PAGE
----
Usually I start out knowing how a story begins and with some sense of how it ends. It takes me a while to figure out the path from A to Z. And then takes me even longer to realize that that initial path doesn’t work and I need a different one.
Q. How has your writing changed from when you began four books ago to where you are today?
Hopefully I’m a much better writer! Certainly I feel like my storytelling has improved with each book. And I’m much quicker now to realize when an element (character, plot point, surprise, etc.) is not going to work with the rest of the story and to change course, rather than becoming committed to the idea, and spending a lot of time on it, before realizing I need to change it.Many attorneys become successful authors.
Q. How has your legal background helped you embark on a career as an author?
As a trial lawyer my essential job was to tell stories to the judge and jury. I took the available facts and shaped them into a narrative that was as favorable as possible for my client. I’m still a storyteller, but now rather than telling my clients’ stories I tell my own. Also, my background as a trial lawyer gives me insight into Lincoln as a lawyer and definitely informs my courtroom scenes where we see him stand up and argue for the lives of his clients.
Q. Any tips for first-time authors — on how to make their stories believable and engaging?
I honestly wouldn’t worry about the ‘believable’ part – readers are very willing to suspend disbelief in order to get lost in a good story. We need to make an emotional connection with your story — either your characters or the stakes (or, ideally, both). We have to care about them, just as we care about people and issues in real life.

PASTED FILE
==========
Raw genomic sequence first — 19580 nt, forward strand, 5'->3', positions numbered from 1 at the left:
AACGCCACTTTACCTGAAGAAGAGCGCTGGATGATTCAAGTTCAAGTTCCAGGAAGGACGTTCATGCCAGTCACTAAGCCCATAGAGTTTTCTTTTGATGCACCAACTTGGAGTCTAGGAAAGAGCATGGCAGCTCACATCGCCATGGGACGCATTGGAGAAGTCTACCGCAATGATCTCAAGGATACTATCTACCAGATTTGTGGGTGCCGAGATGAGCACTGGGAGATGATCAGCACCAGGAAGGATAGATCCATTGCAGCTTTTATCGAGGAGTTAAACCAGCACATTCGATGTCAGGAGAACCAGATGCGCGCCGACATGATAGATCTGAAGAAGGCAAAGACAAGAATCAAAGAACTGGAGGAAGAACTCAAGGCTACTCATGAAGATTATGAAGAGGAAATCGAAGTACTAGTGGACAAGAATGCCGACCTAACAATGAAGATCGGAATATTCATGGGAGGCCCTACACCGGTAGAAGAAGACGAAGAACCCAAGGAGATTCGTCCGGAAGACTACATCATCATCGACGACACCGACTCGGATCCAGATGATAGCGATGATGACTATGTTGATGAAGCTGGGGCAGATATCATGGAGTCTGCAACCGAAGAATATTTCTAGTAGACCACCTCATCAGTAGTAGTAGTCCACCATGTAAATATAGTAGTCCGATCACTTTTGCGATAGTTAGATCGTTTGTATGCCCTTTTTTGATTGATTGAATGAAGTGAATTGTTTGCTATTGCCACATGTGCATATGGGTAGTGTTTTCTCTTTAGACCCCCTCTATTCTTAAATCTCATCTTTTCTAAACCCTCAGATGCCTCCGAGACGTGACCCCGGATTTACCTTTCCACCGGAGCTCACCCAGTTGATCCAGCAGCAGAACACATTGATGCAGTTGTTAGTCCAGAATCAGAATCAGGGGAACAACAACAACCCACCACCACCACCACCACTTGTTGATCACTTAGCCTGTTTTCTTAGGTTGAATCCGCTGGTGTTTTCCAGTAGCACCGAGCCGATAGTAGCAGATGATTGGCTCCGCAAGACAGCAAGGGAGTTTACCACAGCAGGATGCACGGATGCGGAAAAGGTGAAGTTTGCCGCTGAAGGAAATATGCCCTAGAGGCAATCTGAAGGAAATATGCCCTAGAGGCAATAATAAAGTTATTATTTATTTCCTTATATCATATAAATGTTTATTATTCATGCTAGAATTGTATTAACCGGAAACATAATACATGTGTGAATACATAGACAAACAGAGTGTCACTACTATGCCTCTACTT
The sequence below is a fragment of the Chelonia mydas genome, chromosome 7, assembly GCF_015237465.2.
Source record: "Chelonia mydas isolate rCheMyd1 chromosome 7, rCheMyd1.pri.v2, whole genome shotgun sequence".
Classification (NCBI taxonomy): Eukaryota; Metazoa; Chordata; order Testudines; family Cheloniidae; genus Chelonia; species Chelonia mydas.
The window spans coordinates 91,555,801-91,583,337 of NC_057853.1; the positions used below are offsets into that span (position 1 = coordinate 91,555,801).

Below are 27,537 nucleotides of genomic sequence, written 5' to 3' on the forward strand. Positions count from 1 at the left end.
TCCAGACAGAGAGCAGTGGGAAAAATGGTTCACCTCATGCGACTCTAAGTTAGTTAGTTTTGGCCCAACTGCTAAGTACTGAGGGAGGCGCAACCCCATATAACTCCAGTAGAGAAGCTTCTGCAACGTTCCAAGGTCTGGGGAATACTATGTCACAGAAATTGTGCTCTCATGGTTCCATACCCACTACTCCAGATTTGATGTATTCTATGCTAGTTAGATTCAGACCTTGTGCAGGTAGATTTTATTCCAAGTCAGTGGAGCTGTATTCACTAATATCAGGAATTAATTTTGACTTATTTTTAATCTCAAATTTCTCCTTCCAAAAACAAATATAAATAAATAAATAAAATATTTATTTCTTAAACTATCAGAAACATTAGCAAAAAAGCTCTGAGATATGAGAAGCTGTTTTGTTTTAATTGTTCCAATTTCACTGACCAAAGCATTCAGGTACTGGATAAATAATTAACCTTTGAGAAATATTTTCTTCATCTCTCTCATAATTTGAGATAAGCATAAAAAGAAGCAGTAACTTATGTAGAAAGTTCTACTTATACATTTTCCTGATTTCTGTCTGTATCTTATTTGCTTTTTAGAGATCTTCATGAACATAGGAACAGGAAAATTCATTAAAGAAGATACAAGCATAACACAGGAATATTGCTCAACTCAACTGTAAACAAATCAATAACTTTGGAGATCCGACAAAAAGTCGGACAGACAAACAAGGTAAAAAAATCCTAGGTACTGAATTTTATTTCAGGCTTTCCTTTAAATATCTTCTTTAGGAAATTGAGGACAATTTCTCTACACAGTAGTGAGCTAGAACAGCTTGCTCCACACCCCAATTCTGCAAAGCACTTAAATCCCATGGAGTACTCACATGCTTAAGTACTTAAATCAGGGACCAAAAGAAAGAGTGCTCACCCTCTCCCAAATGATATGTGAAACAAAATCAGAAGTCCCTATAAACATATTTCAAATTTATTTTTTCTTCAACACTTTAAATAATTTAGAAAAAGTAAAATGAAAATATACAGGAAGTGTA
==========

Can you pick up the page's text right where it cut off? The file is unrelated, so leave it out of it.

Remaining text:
About the Author
Jonathan F. Putnam is a writer and attorney. A graduate of Harvard College and Harvard Law School, he is a nationally renowned trial lawyer and a recognized Lincoln scholar. The books in his Lincoln & Speed Mystery series include A House Divided (July 2019); Final Resting Place (2018); Perish from the Earth (2017); and These Honored Dead (2016). Jonathan has given lectures about Lincoln to historical societies, libraries, schools, civic organizations, and lawyer groups around the country.
Find out more at www.jonathanfputnam.com. Follow Jonathan on Twitter at @Speed_Lincoln; Jonathan F. Putnam, Author on Facebook; and @jonathanfputnam on Instagram.